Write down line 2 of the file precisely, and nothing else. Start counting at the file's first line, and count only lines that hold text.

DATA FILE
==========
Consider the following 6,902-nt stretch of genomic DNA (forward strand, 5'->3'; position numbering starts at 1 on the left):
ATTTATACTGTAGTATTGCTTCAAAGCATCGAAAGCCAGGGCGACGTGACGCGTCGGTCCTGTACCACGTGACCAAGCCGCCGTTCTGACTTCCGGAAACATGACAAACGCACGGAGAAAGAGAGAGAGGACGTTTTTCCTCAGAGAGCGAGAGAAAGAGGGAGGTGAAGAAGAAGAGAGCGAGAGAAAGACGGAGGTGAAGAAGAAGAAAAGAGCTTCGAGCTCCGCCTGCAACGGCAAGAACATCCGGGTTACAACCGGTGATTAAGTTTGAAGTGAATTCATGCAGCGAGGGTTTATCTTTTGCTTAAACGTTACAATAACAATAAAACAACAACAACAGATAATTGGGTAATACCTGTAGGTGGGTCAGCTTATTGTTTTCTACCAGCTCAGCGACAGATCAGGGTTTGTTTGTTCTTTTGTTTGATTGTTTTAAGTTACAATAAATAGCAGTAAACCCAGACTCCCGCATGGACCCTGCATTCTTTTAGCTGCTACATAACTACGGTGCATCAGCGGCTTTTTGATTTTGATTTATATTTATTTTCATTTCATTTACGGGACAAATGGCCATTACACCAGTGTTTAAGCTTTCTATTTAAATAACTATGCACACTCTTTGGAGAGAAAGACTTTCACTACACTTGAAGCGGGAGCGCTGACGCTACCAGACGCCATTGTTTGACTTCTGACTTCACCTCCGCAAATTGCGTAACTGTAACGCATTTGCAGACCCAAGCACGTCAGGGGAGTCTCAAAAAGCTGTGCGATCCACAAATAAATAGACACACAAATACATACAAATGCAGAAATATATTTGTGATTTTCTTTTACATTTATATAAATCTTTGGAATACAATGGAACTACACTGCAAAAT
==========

ATTTATACTGTAGTATTGCTTCAAAGCATCGAAAGCCAGGGCGACGTGACGCGTCGGTCCTGTACCACGTGACCAAGCCGCCGTTCTGACTTCCGGAAACATGACAAACGCACGGAGAAAGAGAGAGAGGACGTTTTTCCTCAGAGAGCGAGAGAAAGAGGGAGGTGAAGAAGAAGAGAGCGAGAGAAAGACGGAGGTGAAGAAGAAGAAAAGAGCTTCGAGCTCCGCCTGCAACGGCAAGAACATCCGGGTTACAACCGGTGATTAAGTTTGAAGTGAATTCATGCAGCGAGGGTTTATCTTTTGCTTAAACGTTACAATAACAATAAAACAACAACAACAGATAATTGGGTAATACCTGTAGGTGGGTCAGCTTATTGTTTTCTACCAGCTCAGCGACAGATCAGGGTTTGTTTGTTCTTTTGTTTGATTGTTTTAAGTTACAATAAATAGCAGTAAACCCAGACTCCCGCATGGACCCTGCATTCTTTTAGCTGCTACATAACTACGGTGCATCAGCGGCTTTTTGATTTTGATTTATATTTATTTTCATTTCATTTACGGGACAAATGGCCATTACACCAGTGTTTAAGCTTTCTATTTAAATAACTATGCACACTCTTTGGAGAGAAAGACTTTCACTACACTTGAAGCGGGAGCGCTGACGCTACCAGACGCCATTGTTTGACTTCTGACTTCACCTCCGCAAATTGCGTAACTGTAACGCATTTGCAGACCCAAGCACGTCAGGGGAGTCTCAAAAAGCTGTGCGATCCACAAATAAATAGACACACAAATACATACAAATGCAGAAATATATTTGTGATTTTCTTTTACATTTATATAAATCTTTGGAATACAATGGAACTACACTGCAAAAT